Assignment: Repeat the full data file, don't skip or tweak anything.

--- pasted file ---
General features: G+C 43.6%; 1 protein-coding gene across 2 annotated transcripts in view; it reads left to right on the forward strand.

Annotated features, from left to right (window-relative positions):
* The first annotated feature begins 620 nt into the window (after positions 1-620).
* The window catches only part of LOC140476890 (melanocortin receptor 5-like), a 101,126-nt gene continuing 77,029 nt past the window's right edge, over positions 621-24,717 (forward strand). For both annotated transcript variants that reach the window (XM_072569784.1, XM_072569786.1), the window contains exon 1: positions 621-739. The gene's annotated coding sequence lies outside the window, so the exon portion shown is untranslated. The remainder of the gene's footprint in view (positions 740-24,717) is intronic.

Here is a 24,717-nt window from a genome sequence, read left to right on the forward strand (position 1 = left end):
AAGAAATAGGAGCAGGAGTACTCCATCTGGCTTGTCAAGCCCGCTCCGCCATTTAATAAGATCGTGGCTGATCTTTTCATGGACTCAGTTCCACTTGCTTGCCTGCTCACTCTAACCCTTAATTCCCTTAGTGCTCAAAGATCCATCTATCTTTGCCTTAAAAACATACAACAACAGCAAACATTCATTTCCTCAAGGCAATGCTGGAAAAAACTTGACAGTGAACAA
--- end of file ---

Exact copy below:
General features: G+C 43.6%; 1 protein-coding gene across 2 annotated transcripts in view; it reads left to right on the forward strand.

Annotated features, from left to right (window-relative positions):
* The first annotated feature begins 620 nt into the window (after positions 1-620).
* The window catches only part of LOC140476890 (melanocortin receptor 5-like), a 101,126-nt gene continuing 77,029 nt past the window's right edge, over positions 621-24,717 (forward strand). For both annotated transcript variants that reach the window (XM_072569784.1, XM_072569786.1), the window contains exon 1: positions 621-739. The gene's annotated coding sequence lies outside the window, so the exon portion shown is untranslated. The remainder of the gene's footprint in view (positions 740-24,717) is intronic.

Here is a 24,717-nt window from a genome sequence, read left to right on the forward strand (position 1 = left end):
AAGAAATAGGAGCAGGAGTACTCCATCTGGCTTGTCAAGCCCGCTCCGCCATTTAATAAGATCGTGGCTGATCTTTTCATGGACTCAGTTCCACTTGCTTGCCTGCTCACTCTAACCCTTAATTCCCTTAGTGCTCAAAGATCCATCTATCTTTGCCTTAAAAACATACAACAACAGCAAACATTCATTTCCTCAAGGCAATGCTGGAAAAAACTTGACAGTGAACAA